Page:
Developer says Creighton defamed him
A Cork developer told the High Court yesterday he was “absolutely shocked” by comments made about him by Minister of State Lucinda Creighton.
Michael O’Flynn, chairman and managing director of the O’Flynn Group, alleges he was defamed in a speech by Ms Creighton, then a backbencher and now Minister of State for European Affairs, titled Standards in Public Life and Accountability, at the MacGill Summer School in Glenties, Co Donegal.
Ms Creighton made the speech shortly after extensive press coverage about a Fine Gael fundraising golf classic at the K Club attended by Mr O’Flynn. The father of four alleges he was defamed in that speech of July 20th, 2010, and in a follow-up interview with Ms Creighton broadcast on RTÉ Radio’s News At One the same day. He also alleges defamation against Ms Creighton in a follow-up Irish Times article on July 24th, 2010.
The case is being heard before Mr Justice Eamon de Valera and a jury. Ms Creighton denies the defamation.
Mr O’Flynn (55) told his counsel, Declan Doyle, he was “absolutely shocked” on hearing an interview with Ms Creighton on RTÉ’s News at One which was critical of his participation in the golf event to which her party had invited him. In her Glenties speech, Ms Creighton had said there could be no room in Fine Gael for “the cute-hoor politics” which she said had tainted Irish public life like “an incurable cancer . . . We cannot be satisfied with low standards in high places.”
She said: “We cannot, on the one hand, condemn Fianna Fáil for entertaining developers in the Galway tent, while on the other hand extend the biscuit tin for contributions from high-profile developers, who are beholden to Nama.”
In her subsequent interview on RTÉ’s News at One, Ms Creighton said what made her uncomfortable was that the golf classic was “supported by a developer who is one of the top-10 indebted developers to Nama in the country”.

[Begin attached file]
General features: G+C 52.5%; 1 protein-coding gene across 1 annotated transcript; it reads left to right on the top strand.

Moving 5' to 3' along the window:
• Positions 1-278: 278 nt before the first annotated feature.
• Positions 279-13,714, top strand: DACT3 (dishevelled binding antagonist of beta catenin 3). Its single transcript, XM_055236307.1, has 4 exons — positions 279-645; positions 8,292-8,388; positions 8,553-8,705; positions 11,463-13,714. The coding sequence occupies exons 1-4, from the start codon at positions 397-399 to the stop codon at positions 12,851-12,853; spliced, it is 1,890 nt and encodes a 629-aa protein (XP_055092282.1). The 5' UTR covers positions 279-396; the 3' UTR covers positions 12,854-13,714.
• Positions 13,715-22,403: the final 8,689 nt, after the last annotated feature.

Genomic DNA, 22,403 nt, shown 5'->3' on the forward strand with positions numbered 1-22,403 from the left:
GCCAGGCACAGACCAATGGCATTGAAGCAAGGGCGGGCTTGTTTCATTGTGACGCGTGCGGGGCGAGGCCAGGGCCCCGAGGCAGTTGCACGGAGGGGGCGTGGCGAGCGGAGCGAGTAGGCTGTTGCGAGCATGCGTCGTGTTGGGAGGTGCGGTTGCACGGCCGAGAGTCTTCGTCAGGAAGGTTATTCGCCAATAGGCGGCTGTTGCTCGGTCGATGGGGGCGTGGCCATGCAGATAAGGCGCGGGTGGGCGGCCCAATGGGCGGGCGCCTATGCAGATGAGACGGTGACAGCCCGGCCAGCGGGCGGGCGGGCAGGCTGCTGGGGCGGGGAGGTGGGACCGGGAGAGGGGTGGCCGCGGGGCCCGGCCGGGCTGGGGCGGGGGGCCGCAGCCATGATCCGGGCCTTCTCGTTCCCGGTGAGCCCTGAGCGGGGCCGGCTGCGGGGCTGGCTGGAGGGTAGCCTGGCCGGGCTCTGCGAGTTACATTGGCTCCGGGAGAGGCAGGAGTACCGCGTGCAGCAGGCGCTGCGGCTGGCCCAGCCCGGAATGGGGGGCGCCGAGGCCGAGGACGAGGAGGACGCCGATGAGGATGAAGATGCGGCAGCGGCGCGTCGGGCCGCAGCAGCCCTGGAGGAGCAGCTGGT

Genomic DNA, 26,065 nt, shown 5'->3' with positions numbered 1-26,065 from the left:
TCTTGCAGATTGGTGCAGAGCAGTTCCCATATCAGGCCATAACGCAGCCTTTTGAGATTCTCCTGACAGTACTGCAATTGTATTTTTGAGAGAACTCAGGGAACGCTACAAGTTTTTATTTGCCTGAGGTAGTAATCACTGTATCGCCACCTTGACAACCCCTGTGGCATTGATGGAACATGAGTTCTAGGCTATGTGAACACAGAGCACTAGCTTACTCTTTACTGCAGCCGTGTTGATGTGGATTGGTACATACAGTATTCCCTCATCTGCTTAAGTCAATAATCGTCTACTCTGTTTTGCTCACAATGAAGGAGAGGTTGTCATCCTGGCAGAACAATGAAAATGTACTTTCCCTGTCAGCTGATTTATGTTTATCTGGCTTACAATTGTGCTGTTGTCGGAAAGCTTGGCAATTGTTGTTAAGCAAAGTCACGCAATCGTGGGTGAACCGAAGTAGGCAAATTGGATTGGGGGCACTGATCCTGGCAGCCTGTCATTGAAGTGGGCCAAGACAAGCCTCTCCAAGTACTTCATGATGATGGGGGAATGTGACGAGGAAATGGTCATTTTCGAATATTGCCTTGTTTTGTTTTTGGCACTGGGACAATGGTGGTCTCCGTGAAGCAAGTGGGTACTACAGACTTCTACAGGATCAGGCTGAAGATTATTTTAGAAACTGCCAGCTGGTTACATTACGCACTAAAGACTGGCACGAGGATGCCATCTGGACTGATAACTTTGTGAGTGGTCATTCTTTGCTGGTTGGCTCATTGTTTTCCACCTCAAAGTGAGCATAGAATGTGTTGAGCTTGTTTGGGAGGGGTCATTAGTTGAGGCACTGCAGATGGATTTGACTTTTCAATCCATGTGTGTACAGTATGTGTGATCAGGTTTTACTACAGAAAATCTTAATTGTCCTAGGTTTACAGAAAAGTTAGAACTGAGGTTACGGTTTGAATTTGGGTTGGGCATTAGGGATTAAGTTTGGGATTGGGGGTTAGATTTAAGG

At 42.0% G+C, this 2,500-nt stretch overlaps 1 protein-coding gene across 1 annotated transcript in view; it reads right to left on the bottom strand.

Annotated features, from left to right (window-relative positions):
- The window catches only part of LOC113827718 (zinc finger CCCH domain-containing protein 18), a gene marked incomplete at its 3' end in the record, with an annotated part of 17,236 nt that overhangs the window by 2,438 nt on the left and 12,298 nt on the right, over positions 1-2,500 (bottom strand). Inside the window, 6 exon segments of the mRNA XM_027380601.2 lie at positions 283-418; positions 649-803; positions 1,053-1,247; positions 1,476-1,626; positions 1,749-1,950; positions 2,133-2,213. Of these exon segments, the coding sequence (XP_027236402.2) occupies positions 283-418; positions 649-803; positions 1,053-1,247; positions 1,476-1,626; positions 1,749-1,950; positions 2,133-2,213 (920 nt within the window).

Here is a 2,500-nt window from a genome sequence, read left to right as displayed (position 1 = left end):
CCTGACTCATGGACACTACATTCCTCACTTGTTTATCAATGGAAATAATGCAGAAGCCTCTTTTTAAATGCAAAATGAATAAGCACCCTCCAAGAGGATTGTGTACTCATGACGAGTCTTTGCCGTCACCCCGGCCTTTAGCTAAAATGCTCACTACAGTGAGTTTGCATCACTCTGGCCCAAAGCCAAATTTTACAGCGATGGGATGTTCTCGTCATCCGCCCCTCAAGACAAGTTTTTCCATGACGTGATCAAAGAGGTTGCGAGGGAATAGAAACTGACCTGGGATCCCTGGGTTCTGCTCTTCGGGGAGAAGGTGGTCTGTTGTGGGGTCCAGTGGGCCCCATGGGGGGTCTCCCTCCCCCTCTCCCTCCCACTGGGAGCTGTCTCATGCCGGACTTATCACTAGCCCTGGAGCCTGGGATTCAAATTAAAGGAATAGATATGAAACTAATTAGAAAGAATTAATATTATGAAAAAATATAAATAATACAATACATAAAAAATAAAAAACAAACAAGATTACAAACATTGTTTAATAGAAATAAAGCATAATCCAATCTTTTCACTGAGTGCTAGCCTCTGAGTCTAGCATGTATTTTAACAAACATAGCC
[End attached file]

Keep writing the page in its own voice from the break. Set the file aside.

Asked if she was referring to Michael O’Flynn, she said “yes”. She said: “That’s the one really that stands out.”
At times emotional, Mr O’Flynn told the court: “I was absolutely shocked I could be attacked in such a way so publicly”. He said he “treasured” his reputation and “I’ve never done anything to bring low standards”.
He said: “I can take the punches better than most but this impacted on my wife, my brothers and sisters and my family . . . I don’t want them feeling I did something in my life that was wrong.”
A former chairman of the Cork branch of the Construction Industry Federation, he said he did not have “a big engagement with politics” but supported democracy. He said he had in the past supported other parties and “I never supported any party to get anything back from anyone”.
He said he had no say in his loans being taken over by Nama, that all his companies were operating and that he was working with Nama to pay off his loans.
He had paid €1,500 to participate in the four-ball event.
The case continues today.